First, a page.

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Vitamin D – The super sunshine vitamin

What is the role of vitamin D in the body?

Vitamin D plays many essential roles within the body. It supports a healthy immune system and plays a key role in many biological systems including the heart, lungs, kidneys, bones, brain and muscles. It is also involved in the functions of the digestive, circulatory and nervous systems. The latest research indicates that low levels of vitamin D are associated with a myriad of illnesses, including inflammatory bowel disease, cancer, diabetes, obesity, stroke, heart attack, autoimmune diseases, osteoporosis, depression and cognitive impairment.

How does vitamin D help my bones?

Vitamin D is vital for keeping bones strong and healthy and promoting bone growth; it is essential for calcium absorption and bone mineralisation. Low levels of vitamin D can increase the risk of bone breakage as well as developing bone diseases such as osteoporosis, osteopenia and osteomalacia in adults and rickets in children.

How do I get adequate levels of vitamin D?

Vitamin D is technically a hormone rather than a vitamin. It is synthesised when the skin is exposed to UVB radiation through sunlight which is why it is often referred to as ‘the sunshine vitamin’.  Whilst the most effective way of getting vitamin D is through sun exposure, it can also be obtained through diet and supplementation.

Can I get vitamin D through diet?

Getting an adequate amount of vitamin D through diet alone is difficult, but not completely impossible. Foods with high Vitamin D content include animal products such as seafood and eggs as well as dairy products which are often fortified with vitamin D. Mushrooms are the only plant-based (vegan-friendly) source of vitamin D: like humans, they make their own vitamin D through exposure to sunlight.

How much vitamin D do I need?

The amount of vitamin D produced by the body varies from person to person. Maximal production of vitamin D is achieved after around 10-15minutes of sunlight exposure per day during the summer months. However, this is dependent upon skin pigmentation – individuals with darker skin have a higher concentration of melanin and require more exposure than someone with paler skin.

When taking vitamin D supplements, the dosage is recommended between 600-2,000 IU per day which is dependent upon factors such as age, lifestyle, season, dietary habits and state of health. Many people choose to take supplements throughout the winter months where sun exposure is limited and time spent outdoors is reduced. It’s advisable to seek advice from a medical professional about the specific requirements and dosage levels of vitamin D, especially where there are underlying health concerns.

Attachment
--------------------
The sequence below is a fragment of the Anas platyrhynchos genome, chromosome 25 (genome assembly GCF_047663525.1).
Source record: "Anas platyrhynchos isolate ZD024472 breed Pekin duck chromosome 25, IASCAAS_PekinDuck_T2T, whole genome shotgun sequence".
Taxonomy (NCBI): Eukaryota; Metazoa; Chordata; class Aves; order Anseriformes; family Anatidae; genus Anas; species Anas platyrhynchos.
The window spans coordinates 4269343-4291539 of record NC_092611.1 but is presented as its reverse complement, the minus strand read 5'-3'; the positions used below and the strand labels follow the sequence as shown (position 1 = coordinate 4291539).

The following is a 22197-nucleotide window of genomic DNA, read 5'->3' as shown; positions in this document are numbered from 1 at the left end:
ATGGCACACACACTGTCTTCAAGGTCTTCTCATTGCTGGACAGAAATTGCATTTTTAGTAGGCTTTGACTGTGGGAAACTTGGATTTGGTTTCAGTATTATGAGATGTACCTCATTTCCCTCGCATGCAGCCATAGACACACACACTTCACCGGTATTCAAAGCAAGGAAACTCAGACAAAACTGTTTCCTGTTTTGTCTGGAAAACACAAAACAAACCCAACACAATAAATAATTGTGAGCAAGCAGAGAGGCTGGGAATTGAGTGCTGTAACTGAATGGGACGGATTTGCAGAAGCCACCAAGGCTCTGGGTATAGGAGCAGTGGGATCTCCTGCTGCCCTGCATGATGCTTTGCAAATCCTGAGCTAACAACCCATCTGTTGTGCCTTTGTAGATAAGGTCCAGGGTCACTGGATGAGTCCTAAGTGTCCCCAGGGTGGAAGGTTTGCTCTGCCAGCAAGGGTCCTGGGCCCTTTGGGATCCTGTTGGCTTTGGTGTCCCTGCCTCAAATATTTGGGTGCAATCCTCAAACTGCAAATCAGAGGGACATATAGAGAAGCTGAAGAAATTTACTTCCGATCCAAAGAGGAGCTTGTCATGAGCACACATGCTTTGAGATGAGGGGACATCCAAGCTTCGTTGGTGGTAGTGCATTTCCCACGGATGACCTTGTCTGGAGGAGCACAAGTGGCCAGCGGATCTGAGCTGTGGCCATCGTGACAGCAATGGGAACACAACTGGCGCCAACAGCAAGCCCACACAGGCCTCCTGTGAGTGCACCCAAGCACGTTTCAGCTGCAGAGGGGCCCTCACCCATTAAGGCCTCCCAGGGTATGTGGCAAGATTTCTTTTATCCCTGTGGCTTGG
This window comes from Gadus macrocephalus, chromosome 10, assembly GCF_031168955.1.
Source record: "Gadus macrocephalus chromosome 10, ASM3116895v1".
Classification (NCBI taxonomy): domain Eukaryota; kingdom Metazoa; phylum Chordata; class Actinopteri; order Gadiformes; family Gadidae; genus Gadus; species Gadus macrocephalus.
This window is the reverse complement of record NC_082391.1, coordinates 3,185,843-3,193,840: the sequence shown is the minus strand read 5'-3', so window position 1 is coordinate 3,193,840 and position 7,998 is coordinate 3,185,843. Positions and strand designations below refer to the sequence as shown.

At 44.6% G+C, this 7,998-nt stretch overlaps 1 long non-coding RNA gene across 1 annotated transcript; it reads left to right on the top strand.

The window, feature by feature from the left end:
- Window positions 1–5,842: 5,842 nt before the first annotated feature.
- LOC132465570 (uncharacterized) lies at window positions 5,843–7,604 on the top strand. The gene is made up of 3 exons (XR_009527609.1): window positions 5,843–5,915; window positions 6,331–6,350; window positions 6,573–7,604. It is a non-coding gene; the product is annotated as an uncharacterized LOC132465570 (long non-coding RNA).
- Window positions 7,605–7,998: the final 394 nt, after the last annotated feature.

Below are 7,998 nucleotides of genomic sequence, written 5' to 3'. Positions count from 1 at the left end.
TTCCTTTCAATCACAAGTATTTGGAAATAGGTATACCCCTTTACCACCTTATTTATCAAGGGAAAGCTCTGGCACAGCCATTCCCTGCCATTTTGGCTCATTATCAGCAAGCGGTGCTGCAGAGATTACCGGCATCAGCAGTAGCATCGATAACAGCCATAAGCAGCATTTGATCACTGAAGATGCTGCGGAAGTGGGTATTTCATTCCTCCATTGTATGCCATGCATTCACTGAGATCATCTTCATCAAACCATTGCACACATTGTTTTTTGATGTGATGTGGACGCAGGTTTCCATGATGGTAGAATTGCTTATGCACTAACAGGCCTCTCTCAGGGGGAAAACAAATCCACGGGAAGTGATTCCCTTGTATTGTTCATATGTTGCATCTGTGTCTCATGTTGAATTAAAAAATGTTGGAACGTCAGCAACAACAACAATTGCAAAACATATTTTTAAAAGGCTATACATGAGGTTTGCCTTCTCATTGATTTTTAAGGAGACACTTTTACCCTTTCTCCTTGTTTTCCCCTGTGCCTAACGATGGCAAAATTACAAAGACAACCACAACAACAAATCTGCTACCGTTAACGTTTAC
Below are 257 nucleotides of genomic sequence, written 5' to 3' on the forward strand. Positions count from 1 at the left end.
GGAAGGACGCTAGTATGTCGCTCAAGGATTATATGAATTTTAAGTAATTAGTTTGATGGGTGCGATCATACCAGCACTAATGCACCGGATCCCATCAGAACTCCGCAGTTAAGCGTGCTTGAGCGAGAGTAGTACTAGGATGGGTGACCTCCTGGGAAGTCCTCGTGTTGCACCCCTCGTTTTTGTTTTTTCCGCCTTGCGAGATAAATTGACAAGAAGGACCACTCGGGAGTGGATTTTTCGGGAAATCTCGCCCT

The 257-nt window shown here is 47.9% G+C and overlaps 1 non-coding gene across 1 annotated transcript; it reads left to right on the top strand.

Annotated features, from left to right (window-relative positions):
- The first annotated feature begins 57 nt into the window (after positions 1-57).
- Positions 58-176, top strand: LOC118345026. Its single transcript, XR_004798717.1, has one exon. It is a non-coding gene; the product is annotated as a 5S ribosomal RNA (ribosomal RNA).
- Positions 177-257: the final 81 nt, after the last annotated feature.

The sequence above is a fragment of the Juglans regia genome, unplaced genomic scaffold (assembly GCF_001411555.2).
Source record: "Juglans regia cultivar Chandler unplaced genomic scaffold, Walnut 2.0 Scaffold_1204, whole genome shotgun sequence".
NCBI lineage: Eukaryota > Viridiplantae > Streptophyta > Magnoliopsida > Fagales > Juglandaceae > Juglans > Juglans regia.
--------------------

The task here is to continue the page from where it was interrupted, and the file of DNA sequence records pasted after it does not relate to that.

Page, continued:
Am I at risk of vitamin D deficiency throughout winter?

There are many factors that increase the risk of vitamin D deficiency including age (our ability to make vitamin D reduces as we age), country of residence as well as skin type. Ironically, humans need more vitamin D in the winter months to help protect against and fight infections, but this is the time when we spend more time indoors and there is less sunshine and our ability to make vitamin D is reduced.

Who is at risk of vitamin D Deficiency?

A deficiency of vitamin D can occur when adequate levels are not obtained through diet, UVB exposure and health and medical conditions:

  • People who follow a vegan diet may have an increased risk, as vitamin D is mostly obtained through animal products (other than mushrooms).
  • Studies have shown that people with darker skin have an increased risk of vitamin D deficiency as they require more exposure to sunlight in order for vitamin D to be produced.
  • As we age, our kidneys are not able to convert vitamin D to its active form as quickly or effectively.
  • Certain medical conditions such as Crohn’s disease, cystic fibrosis and celiac disease, as well as obesity, also affect the way vitamin D is absorbed in the body.

Does sunscreen decrease vitamin D absorption?

Unfortunately, sunscreen does block or hinder the skin’s ability to make vitamin D. Whilst sunshine is the most effective way for the body to produce Vitamin D, excessive exposure to UV light can increase the risk of skin cancer, so it’s imperative to take a sensible approach to UV exposure when not using any sun protection.

Can I take too much vitamin D?

It’s important to note that too much vitamin D from supplementation can cause toxicity, but this does not occur from diet or sunshine. Speak with a medical professional about the correct dosage for your personal circumstance,

Quick tips for increasing your vitamin D levels:

  • Exposure to sunshine (10-15 minutes per day)
  • Consume seafood (salmon, tuna, mackerel, oysters, shrimp, sardines, anchovies)
  • Include mushrooms in your diet
  • Eat more eggs (free range are best)
  • Consume fortified food (cow’s milk, cereal, orange juice)
  • Take a vitamin D supplement

If you have any concerns that you have a vitamin D deficiency, it’s important to seek medical advice.